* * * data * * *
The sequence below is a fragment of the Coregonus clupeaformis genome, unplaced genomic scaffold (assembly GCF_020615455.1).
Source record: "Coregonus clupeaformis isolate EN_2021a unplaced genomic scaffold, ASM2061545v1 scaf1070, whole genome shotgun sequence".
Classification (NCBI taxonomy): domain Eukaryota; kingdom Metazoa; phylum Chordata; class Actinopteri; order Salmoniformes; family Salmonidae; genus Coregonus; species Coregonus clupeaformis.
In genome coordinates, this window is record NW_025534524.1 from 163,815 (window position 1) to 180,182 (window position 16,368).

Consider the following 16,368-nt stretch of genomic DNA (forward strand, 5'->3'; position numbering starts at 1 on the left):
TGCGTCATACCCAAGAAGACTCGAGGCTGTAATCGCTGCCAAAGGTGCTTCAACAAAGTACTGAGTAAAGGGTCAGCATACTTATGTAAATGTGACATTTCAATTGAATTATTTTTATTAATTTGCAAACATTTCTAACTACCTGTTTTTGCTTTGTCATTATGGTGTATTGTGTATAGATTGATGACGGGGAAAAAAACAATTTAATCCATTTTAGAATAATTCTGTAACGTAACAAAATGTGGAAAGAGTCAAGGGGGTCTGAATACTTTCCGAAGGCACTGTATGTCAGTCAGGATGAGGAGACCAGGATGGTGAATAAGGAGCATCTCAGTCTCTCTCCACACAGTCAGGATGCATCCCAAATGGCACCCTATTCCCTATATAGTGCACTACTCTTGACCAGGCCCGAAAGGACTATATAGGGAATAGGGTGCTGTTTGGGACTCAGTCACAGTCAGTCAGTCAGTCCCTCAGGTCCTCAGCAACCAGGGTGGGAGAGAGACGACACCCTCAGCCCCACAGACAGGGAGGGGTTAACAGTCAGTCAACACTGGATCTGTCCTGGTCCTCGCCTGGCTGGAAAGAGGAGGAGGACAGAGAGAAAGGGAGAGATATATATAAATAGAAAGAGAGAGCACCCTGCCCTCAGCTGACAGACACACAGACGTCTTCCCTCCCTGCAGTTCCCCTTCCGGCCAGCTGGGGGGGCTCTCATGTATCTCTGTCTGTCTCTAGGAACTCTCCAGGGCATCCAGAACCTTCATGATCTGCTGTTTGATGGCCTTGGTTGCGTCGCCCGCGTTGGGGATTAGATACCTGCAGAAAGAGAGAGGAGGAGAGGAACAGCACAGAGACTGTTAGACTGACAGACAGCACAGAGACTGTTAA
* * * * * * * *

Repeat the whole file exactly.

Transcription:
The sequence below is a fragment of the Coregonus clupeaformis genome, unplaced genomic scaffold (assembly GCF_020615455.1).
Source record: "Coregonus clupeaformis isolate EN_2021a unplaced genomic scaffold, ASM2061545v1 scaf1070, whole genome shotgun sequence".
Classification (NCBI taxonomy): domain Eukaryota; kingdom Metazoa; phylum Chordata; class Actinopteri; order Salmoniformes; family Salmonidae; genus Coregonus; species Coregonus clupeaformis.
In genome coordinates, this window is record NW_025534524.1 from 163,815 (window position 1) to 180,182 (window position 16,368).

Consider the following 16,368-nt stretch of genomic DNA (forward strand, 5'->3'; position numbering starts at 1 on the left):
TGCGTCATACCCAAGAAGACTCGAGGCTGTAATCGCTGCCAAAGGTGCTTCAACAAAGTACTGAGTAAAGGGTCAGCATACTTATGTAAATGTGACATTTCAATTGAATTATTTTTATTAATTTGCAAACATTTCTAACTACCTGTTTTTGCTTTGTCATTATGGTGTATTGTGTATAGATTGATGACGGGGAAAAAAACAATTTAATCCATTTTAGAATAATTCTGTAACGTAACAAAATGTGGAAAGAGTCAAGGGGGTCTGAATACTTTCCGAAGGCACTGTATGTCAGTCAGGATGAGGAGACCAGGATGGTGAATAAGGAGCATCTCAGTCTCTCTCCACACAGTCAGGATGCATCCCAAATGGCACCCTATTCCCTATATAGTGCACTACTCTTGACCAGGCCCGAAAGGACTATATAGGGAATAGGGTGCTGTTTGGGACTCAGTCACAGTCAGTCAGTCAGTCCCTCAGGTCCTCAGCAACCAGGGTGGGAGAGAGACGACACCCTCAGCCCCACAGACAGGGAGGGGTTAACAGTCAGTCAACACTGGATCTGTCCTGGTCCTCGCCTGGCTGGAAAGAGGAGGAGGACAGAGAGAAAGGGAGAGATATATATAAATAGAAAGAGAGAGCACCCTGCCCTCAGCTGACAGACACACAGACGTCTTCCCTCCCTGCAGTTCCCCTTCCGGCCAGCTGGGGGGGCTCTCATGTATCTCTGTCTGTCTCTAGGAACTCTCCAGGGCATCCAGAACCTTCATGATCTGCTGTTTGATGGCCTTGGTTGCGTCGCCCGCGTTGGGGATTAGATACCTGCAGAAAGAGAGAGGAGGAGAGGAACAGCACAGAGACTGTTAGACTGACAGACAGCACAGAGACTGTTAA